Jump to second part, the first part illustrate how did I found the problem, which is not interesting at all.
How did I find this problem
Recently, my roommate is practicing for interview with Leetcode, he keeps coming to ask for my help with some problems. The problems in Leetcode are really easy (especially when compared with problems in OJs oriented for ACM), but if you keep sensitive, it could still help you find some corner in the language that you would never notice otherwise.
Here is my log about investigating difference of
range() between python2 and python3 - and their different against
From my point of view, 248. Strobogrammatic Number III has two different ways to solve - one is to use DFS to generate all numbers(which won’t exceed $5^10=9,765,625$ for range within long, enough even for slow language like Python), another way is to use some mathematical method, hard to code but much quicker.
But who cares about time complexity, especially for someone else? “Just use the Brute Force, Luke!” When trying to solve with some brute force DFS, I wrote the following code:
Not surprisingly, it worked! However, it encountered with a MLE on Leetcode, but why?
Ok, it’s time to do some profile on memory, use the following code:
from memory_profiler import profile
python3 -m memory_profiler 248.py and there you go!
Here is the problem, when I was investigating this problem I used python3.5.2, and the result is like the following, everything goes as I expected, only 12.6MB is used.
Then maybe it’s caused by the different between my development environment and Leetcode (which is now using 2.7.12) ?
python -m memory_profiler 248.py, and here comes the result:
Haha, the evil is hidden in the line 18, it must be the
int(str) in range(int(low),int(high)+1)
Not that surprisingly, the
range() in python3 is more like
xrange() in python2. Just modify the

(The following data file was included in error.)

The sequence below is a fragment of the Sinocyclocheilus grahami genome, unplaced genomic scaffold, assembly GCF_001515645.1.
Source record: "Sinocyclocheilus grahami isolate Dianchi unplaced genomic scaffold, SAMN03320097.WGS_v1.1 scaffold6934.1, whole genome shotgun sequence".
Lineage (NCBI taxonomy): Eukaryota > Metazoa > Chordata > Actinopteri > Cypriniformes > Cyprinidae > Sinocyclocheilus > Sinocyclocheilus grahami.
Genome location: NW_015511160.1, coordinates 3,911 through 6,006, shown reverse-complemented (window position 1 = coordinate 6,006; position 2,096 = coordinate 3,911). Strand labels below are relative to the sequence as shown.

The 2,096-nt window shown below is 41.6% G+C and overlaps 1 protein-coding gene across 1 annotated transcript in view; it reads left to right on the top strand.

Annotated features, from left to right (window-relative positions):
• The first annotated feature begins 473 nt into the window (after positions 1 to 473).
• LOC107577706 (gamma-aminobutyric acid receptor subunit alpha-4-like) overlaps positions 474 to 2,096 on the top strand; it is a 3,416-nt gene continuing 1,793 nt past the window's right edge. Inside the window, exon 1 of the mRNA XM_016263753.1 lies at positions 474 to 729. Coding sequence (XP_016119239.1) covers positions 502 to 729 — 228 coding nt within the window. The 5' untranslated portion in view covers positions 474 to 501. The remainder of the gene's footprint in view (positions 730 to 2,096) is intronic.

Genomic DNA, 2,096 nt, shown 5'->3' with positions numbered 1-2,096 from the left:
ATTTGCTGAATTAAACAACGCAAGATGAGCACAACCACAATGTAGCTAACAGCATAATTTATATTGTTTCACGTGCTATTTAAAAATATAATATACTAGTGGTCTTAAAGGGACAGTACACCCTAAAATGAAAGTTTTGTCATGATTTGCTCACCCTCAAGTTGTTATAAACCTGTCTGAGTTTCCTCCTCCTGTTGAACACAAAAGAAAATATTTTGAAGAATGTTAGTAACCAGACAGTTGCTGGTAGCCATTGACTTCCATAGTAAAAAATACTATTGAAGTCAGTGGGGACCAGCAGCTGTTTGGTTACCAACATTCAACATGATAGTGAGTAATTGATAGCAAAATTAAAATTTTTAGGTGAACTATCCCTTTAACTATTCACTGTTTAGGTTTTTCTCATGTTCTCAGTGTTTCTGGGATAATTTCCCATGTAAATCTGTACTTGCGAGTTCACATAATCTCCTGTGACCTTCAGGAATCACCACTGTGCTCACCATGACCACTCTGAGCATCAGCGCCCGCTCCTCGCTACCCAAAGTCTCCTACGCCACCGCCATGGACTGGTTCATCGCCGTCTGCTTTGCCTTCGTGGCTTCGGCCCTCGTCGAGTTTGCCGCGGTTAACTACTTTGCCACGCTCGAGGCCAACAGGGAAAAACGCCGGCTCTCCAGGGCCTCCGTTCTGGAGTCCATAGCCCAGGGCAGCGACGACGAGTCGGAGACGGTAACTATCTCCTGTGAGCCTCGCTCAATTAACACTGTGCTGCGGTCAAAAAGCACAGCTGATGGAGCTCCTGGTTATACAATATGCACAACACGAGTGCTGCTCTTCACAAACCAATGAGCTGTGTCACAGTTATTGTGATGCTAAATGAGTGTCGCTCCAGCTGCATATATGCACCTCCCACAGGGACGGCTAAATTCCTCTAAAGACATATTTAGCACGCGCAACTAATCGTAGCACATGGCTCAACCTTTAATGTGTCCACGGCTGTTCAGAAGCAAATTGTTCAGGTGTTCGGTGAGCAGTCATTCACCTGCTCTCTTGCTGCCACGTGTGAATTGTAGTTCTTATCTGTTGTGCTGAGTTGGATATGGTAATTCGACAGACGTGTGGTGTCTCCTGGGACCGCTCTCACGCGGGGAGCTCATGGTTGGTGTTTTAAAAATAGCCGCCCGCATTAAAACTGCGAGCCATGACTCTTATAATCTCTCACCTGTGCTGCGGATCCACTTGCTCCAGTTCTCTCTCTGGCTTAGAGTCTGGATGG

xrange() and there you go!
Wait a second, a
Time Limit Exceeded? Another profile on the code shows the problem still lies in
xrange(). Wait, it’s just a syntactic sugar to enhance the readability of my code! It just an easy way to write
int(str)>=int(low) and int(str)<=int(high). What makes the
xrange() consumes much more time? Shouldn’t it be a
O(1) operation? Why do my code, which is using
range() runs in Python3 like lightning while the
xrange() in Python2 is so slow that it even encountered with a
Time Limit Exceeded?
Ok, let’s use some code to simplify the problem.
In short, the problem is like the following:
[cnnblike@localhost Leetcode]$ python
It’s not that shocking to know that the
range() in python2 is intolerable slow, after all, it would return a list to memory, and the filling part would really consume a lot of time.
But what the fuck is
xrange() that slow? Comparing to
range() in python3, they should both return a iterator to the caller and it must be the difference between iterator that cause the different behavior.
First we need to know how do the
in behave and know what method
in called. Check Mapping Operators to Functions - Python 2 and Mapping Operators to Functions - Python 3 would indicate what the operator
in would call the
__contains__(a,b) to check if
a is in
Next, how do
__contains__ behave? Check object.contains(self,item) - Python 2 and object.contains(self,item) - Python 3 - they are almost the same, so the difference of
range() must hidden in their implementation.
Check here Xrange Type, here comes the truth, the reason that
xrange() is so slow:
XRange objects have very little behavior: they only support indexing, iteration, and the len() function.
xrange() doesn’t support
__contains__() so the
__iter__() to iteration all items in the iterator, and this is why
range() is so slow.
range() of Python3 support
This could also be verified with
[cnnblike@localhost Leetcode]$ python
The behavior of CPython interpreter
Check the code here range __contains__ source code of Python3 . You could see what Python3 actually do in the
- check if the value is within the whole range
start <= ob < stopfor positive steps and
stop < ob <= startfor negative steps
- use remainder to check if the value is in actually number,
result = ((int(ob) - start) % step) == 0
- Fuck Leetcode! It’s 2017 now, why do you still insist using Python2?
- Never use Python2, many new specification would not be added back.
- When you have to use Python2, try to use chained comparation like ``int(low)<=int(str)<=int(high)
, instead ofxrange()`.